December 16, 2012 — When I was a kid I loved reading the Family Circus. My favorite strips were the "dotted lines" ones, which showed Billy's movements over time:
These strips gave a clear narrative of Billy's day. In the strip above, Billy, a fun loving kid, was given a task by his mother to put some letters in the mailbox before the mailman arrives. Billy took the letters, ran into the kitchen, then dashed into the living room, jumped on the couch, sprinted to the dining room, crawled under the dining room table, skipped into the TV room, jumped into the crib, twirled into the foyer, stumbled outside, swung around the light post, then ran to the mailbox.
We know the end result: Billy failed to get to the mailbox in time.
With this picture in mind, let's do a thought experiment.
Let's imagine that right now, once again, Billy and his mom are standing in the laundry room and she's about to give him the mail. What are the odds that Billy gets to the mailbox in time?
Pick a range, and then click here to see the answer.
If you answered: "somewhere between 0 and 100%" you were correct! If your answer was any more precise than that, you were wrong. Given only the single narrative above, you would have no basis for being more confident than a random guess between 0 and 1.
But, if you're like me, it would be hard to resist making a more precise guess based upon the story we saw. Humans, at least many of us, are quick to build narratives around events and then rely on those narratives to make predictions.
We know what happened before, so we try to predict the future off of that. This wouldn't be a problem if we truly knew what happened before. The problem is: we don't actually know what happened before. We only know what we witnessed before. A lot happened that we didn't witness.
The problem is we only get to witness one universe, one path, but nature in fact, is constantly generating many, many paths. What we witnessed is not the whole story. What we witnessed is just a slice of the story.
Words might not be the best way to explain this. Let's draw it out.
I'm going to redraw the strip above to show you more of the story. More of what actually happened. Because I suck at drawing, my first step will be to simplify the strip a bit. Here is my simplified Family Circus house:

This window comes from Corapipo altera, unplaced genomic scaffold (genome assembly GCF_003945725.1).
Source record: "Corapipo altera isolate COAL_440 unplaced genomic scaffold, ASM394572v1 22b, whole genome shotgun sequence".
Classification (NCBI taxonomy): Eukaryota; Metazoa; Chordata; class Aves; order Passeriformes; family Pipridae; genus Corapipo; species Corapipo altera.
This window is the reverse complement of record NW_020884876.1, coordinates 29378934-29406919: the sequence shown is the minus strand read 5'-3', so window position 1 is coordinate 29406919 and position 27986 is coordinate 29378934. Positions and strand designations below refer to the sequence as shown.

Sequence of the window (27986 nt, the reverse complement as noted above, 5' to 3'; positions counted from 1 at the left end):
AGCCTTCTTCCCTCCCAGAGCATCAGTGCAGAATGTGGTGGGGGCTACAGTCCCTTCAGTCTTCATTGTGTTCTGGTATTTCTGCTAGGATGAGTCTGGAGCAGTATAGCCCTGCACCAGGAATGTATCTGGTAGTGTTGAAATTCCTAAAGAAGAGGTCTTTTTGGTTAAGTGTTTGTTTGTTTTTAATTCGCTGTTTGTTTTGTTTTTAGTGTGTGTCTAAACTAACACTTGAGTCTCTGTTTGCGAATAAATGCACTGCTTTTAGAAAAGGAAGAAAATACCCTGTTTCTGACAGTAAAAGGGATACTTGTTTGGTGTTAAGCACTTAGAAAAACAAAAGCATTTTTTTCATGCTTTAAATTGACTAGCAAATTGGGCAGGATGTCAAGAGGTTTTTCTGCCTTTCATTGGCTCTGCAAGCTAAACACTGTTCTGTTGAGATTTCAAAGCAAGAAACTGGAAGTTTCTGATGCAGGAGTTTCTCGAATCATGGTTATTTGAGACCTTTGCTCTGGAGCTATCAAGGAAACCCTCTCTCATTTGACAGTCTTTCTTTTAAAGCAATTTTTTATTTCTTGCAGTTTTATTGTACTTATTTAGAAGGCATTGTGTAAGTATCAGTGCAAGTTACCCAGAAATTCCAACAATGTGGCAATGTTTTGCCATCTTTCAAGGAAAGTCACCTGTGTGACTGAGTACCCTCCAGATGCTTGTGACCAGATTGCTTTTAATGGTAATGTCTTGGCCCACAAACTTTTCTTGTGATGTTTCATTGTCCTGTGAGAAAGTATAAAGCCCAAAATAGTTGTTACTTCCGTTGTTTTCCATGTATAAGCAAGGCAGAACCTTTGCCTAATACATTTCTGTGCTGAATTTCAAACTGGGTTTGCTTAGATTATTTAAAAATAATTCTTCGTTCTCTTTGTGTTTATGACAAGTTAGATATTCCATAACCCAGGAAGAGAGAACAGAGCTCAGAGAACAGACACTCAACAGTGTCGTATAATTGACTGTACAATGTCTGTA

And here is the path in the actual comic redrawn in my version:
Now, my assumption, based on the hunch that the multiverse theory of the world is correct, is that the universe is constantly branching, and so, somewhere out there, Billy took a direct path to the mailbox:
There's proably also a universe where he took a direct route but also took a minute to watch some TV:
And there's a universe where he took the same winding route as in the original, except without the trip to the dining room:
A universe where he took an even longer route than the original:
And maybe a universe where he snuck out the back door and took a real quick route:
Finally, perhaps there was a universe where he refused his mother's order and didn't go to the mailbox at all:
Now, although this is still just a sliver of what actually happened, it is a lot more realistic picture of what happened than just having the original, which does not tell us what happened, but just what we witnessed.
It is easy to build a narrative off of what we witnessed. But that is the problem.
Predicting what is going to happen in the future requires us understanding what happened in the past.
We can combine all of the paths above to get a more realistic look at what happened in the past:
You cannot build much of a narrative out of that. When you look honestly at nature, you cannot create a narrative. As Taleb would say, nature is what it is, it does not need a narrative.
The bottom line is, beware of narratives. Don't make predictions based off narratives.
Experiments, where we get to witness thousands or millions of universes are good for instruction, for prediction. But narratives are for entertainment.
(Influenced a lot by Taleb's new book, Antifragile.)